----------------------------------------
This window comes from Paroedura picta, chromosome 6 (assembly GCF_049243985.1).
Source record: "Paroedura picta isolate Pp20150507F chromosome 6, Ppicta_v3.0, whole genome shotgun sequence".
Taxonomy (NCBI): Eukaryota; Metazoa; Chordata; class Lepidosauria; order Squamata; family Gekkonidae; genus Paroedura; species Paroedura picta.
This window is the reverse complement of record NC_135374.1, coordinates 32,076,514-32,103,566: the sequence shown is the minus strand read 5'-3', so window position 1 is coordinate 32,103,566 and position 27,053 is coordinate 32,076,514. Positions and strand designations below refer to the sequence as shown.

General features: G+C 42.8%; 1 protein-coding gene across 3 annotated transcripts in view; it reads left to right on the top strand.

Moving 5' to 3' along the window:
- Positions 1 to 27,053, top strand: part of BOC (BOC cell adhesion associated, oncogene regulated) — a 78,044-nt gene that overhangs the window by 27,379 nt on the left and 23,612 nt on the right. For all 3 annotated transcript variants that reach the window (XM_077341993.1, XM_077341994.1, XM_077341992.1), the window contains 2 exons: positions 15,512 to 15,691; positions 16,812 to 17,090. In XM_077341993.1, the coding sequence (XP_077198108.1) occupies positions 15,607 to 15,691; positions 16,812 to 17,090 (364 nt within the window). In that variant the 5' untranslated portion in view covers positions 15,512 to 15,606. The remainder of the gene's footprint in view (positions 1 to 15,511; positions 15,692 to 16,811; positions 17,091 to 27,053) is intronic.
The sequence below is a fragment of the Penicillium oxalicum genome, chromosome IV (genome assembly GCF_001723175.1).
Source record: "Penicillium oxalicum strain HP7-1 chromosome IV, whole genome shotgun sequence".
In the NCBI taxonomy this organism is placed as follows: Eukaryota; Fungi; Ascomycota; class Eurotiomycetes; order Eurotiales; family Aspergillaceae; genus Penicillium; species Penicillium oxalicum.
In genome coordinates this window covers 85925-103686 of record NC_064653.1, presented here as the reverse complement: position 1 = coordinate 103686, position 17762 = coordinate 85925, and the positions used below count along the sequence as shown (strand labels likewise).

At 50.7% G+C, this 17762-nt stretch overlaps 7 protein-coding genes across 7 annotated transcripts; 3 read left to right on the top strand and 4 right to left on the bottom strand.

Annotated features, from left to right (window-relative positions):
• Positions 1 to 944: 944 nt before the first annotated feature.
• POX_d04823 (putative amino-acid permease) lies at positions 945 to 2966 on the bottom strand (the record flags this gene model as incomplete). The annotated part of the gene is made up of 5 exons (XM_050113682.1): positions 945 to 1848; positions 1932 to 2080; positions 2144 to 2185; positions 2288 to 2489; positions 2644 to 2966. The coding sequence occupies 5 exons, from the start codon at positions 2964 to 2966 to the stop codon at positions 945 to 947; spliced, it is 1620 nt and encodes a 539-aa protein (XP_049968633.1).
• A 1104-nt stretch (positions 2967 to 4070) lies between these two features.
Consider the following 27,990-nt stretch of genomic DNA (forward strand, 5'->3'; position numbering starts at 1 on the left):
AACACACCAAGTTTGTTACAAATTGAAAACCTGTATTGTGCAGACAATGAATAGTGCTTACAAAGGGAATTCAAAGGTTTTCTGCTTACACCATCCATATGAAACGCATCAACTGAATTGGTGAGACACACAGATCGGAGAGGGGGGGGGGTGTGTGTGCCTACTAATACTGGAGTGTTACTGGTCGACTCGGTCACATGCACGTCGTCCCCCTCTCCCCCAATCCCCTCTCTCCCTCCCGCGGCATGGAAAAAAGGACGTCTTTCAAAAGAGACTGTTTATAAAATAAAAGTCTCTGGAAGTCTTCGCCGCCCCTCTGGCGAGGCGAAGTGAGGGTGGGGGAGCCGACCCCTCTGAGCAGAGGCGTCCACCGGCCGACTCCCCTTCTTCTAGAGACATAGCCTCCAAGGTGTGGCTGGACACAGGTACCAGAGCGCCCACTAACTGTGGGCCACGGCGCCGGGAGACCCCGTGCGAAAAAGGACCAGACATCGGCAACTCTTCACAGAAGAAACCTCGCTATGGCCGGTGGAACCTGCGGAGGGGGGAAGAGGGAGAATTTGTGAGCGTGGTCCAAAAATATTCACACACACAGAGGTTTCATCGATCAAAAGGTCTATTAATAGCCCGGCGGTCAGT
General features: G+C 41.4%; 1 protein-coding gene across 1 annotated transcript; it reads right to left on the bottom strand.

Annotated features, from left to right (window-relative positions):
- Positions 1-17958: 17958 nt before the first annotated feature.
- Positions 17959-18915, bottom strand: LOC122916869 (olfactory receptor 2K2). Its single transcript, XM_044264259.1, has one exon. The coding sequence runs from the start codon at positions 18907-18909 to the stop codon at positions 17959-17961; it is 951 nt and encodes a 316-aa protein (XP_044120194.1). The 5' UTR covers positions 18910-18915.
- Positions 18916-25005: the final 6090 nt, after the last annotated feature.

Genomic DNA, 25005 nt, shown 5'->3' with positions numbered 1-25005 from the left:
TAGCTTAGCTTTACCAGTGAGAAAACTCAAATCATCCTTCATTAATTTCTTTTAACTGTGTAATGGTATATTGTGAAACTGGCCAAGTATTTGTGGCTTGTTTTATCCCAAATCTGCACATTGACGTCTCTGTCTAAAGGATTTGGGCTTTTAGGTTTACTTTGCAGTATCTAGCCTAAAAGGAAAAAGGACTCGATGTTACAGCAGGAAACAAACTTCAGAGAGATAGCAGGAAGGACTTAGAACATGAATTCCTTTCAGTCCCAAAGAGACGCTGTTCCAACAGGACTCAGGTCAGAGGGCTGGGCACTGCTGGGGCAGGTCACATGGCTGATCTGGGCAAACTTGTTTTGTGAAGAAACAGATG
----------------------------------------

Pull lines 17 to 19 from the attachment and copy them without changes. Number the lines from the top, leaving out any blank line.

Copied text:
Consider the following 27,990-nt stretch of genomic DNA (forward strand, 5'->3'; position numbering starts at 1 on the left):
AACACACCAAGTTTGTTACAAATTGAAAACCTGTATTGTGCAGACAATGAATAGTGCTTACAAAGGGAATTCAAAGGTTTTCTGCTTACACCATCCATATGAAACGCATCAACTGAATTGGTGAGACACACAGATCGGAGAGGGGGGGGGGTGTGTGTGCCTACTAATACTGGAGTGTTACTGGTCGACTCGGTCACATGCACGTCGTCCCCCTCTCCCCCAATCCCCTCTCTCCCTCCCGCGGCATGGAAAAAAGGACGTCTTTCAAAAGAGACTGTTTATAAAATAAAAGTCTCTGGAAGTCTTCGCCGCCCCTCTGGCGAGGCGAAGTGAGGGTGGGGGAGCCGACCCCTCTGAGCAGAGGCGTCCACCGGCCGACTCCCCTTCTTCTAGAGACATAGCCTCCAAGGTGTGGCTGGACACAGGTACCAGAGCGCCCACTAACTGTGGGCCACGGCGCCGGGAGACCCCGTGCGAAAAAGGACCAGACATCGGCAACTCTTCACAGAAGAAACCTCGCTATGGCCGGTGGAACCTGCGGAGGGGGGAAGAGGGAGAATTTGTGAGCGTGGTCCAAAAATATTCACACACACAGAGGTTTCATCGATCAAAAGGTCTATTAATAGCCCGGCGGTCAGT
General features: G+C 41.4%; 1 protein-coding gene across 1 annotated transcript; it reads right to left on the bottom strand.